Kochi, India Summer 2016

All above photos were taken by Nicole Mattocks

Environmental social work practice: A global perspective

Student: Nicole Mattocks

UMB social work student, Nicole Mattocks, visited Kochi, India for two weeks to gather information about the environmental challenges Indians currently face, as well as the solutions social workers are engaged in to address these challenges. Her work was part of a larger project to assist her mentor, Dr. Caroline Burry of the School of Social Work, in designing, developing, and implementing an environmental social work course that will be taught synchronously at both the University of Maryland and Rajagiri College of Social Services in India. During her time in Kochi, Nicole learned as much as she could about Indian social workers’ perspectives, attitudes, and actions related to the environment to ensure that the course will be equally as relevant to Indian and American students. She conducted a needs assessment and interviewed numerous faculty, students, and staff at Rajagiri, as well as staff at local environmental agencies. She also traveled around the area to observe the environmental conditions of the local community.

     "In India, the waste appears to be relatively equally distributed across the landscape. In contrast, in the U.S., our waste, industry, and environmental degradation are unequally distributed to rural, low-income, or minority communities so that the rest of us do not have to see the damage we are doing every day. Through my interviews with faculty, staff and students, I learned that Indians believe in climate change. They do not have to be convinced that humans are damaging the environment and causing global warming because they face the consequences of this damage every day. Their wet seasons are drying up, air and water quality are bordering on deplorable, electricity flashes off and on throughout the day, and trash is as ubiquitous as people. It does not take much to convince an Indian that we are facing a global environmental crisis because they see the signs every day. In the U.S., often only the most vulnerable and disenfranchised groups suffer the consequences of environmental degradation, and this disproportionate impact may be perpetuating the discourse that climate change is either made up or not a high priority. Those who are not directly impacted by environmental crises have the luxury to choose to believe in climate change or tout is as conspiracy, and these non-believers tend to hold a lot of power in this country.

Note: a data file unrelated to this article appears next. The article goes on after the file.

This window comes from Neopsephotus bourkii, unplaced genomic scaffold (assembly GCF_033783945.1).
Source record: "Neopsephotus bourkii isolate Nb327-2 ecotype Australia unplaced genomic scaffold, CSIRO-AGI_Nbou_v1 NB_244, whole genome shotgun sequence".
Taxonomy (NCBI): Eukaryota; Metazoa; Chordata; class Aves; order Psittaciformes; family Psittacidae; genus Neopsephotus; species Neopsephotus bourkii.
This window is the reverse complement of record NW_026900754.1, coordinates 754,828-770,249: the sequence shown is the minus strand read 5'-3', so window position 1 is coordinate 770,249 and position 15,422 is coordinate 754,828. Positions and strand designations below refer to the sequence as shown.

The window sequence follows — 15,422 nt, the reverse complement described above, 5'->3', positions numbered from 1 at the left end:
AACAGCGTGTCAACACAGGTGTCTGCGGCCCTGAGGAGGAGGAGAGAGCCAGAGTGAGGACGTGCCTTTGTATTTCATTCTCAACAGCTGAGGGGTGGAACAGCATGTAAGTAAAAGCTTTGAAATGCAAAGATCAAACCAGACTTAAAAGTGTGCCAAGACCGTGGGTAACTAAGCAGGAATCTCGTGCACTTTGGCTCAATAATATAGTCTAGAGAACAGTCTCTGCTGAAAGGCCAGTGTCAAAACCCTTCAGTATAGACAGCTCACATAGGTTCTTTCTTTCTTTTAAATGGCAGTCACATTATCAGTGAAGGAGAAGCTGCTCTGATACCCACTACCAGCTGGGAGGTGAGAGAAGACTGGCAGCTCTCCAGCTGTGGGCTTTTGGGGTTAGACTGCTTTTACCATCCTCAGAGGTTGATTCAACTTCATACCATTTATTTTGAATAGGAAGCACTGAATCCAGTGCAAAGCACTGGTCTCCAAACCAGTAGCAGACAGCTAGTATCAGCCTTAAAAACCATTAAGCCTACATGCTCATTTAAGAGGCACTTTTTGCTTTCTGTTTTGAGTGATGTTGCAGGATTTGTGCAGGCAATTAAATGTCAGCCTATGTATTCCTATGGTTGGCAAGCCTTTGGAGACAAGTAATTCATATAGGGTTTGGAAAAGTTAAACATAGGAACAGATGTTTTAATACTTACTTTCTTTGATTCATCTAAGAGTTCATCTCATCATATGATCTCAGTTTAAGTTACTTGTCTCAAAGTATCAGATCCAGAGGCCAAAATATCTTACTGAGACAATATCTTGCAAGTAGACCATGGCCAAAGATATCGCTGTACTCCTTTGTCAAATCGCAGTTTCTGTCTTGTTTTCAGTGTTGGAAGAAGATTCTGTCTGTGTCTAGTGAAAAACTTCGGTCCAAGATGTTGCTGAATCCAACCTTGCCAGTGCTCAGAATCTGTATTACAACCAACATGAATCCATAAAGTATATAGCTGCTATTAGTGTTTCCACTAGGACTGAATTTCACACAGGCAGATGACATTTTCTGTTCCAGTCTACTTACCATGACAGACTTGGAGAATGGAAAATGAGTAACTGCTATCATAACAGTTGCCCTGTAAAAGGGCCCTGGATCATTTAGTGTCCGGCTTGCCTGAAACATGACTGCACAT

So how will this new perspective contribute to my professional development as an environmental social worker and researcher as well as my growth as an individual? First and foremost, I have begun to view environmental issues on a global rather than local scale. I have started to consider the ripple effects that every decision and behavior of mine have on animals, the environment, and other humans. Although I have always been concerned with how my actions affect nature, I have not always considered how my choices impact human beings across the globe. I plan to incorporate this new global perspective into my research agenda. I have decided to shift my dissertation topic to a focus on environmental justice through an examination of the disproportionate impact of environmental policies on disenfranchised populations."